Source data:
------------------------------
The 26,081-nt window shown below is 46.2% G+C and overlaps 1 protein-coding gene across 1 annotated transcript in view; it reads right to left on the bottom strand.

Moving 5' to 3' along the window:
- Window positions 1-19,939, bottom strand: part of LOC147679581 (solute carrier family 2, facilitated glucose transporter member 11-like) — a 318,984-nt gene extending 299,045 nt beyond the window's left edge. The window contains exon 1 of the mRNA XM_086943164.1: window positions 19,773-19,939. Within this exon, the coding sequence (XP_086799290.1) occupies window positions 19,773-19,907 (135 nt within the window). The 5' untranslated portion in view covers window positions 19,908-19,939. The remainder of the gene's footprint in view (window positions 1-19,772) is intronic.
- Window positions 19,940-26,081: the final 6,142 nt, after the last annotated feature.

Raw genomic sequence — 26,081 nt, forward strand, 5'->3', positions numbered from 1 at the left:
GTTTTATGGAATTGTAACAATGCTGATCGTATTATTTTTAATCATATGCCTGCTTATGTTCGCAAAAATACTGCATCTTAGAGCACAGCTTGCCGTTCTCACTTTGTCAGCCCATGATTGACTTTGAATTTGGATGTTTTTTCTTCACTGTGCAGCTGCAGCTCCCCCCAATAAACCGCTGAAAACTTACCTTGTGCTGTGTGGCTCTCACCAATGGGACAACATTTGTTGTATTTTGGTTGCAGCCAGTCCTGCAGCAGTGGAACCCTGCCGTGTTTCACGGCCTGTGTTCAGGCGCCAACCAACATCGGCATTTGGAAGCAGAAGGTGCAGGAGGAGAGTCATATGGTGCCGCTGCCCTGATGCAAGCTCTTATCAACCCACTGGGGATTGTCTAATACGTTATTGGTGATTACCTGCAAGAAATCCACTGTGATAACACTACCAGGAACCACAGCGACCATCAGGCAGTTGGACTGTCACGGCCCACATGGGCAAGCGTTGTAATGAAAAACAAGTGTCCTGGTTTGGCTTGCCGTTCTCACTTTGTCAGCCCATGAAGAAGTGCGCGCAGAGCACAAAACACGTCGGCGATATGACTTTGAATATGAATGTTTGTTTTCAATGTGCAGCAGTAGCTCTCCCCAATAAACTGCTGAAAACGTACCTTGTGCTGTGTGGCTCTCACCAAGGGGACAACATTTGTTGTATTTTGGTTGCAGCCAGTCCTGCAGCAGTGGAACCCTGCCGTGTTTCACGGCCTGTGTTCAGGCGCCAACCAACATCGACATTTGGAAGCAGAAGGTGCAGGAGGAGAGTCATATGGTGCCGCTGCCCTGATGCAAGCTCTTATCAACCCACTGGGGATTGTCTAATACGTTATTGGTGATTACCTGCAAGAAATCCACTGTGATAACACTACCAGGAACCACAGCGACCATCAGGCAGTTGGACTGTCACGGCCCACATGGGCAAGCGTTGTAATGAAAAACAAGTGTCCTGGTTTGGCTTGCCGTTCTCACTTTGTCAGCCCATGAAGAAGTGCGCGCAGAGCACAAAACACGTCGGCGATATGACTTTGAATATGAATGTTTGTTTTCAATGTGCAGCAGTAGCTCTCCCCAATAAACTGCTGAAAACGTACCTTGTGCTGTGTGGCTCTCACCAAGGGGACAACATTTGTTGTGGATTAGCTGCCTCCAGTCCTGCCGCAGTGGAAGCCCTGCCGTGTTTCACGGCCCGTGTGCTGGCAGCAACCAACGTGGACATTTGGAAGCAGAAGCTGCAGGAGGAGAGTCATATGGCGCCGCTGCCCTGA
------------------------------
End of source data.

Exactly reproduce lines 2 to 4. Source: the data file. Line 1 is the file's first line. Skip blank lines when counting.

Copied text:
Moving 5' to 3' along the window:
- Window positions 1-19,939, bottom strand: part of LOC147679581 (solute carrier family 2, facilitated glucose transporter member 11-like) — a 318,984-nt gene extending 299,045 nt beyond the window's left edge. The window contains exon 1 of the mRNA XM_086943164.1: window positions 19,773-19,939. Within this exon, the coding sequence (XP_086799290.1) occupies window positions 19,773-19,907 (135 nt within the window). The 5' untranslated portion in view covers window positions 19,908-19,939. The remainder of the gene's footprint in view (window positions 1-19,772) is intronic.
- Window positions 19,940-26,081: the final 6,142 nt, after the last annotated feature.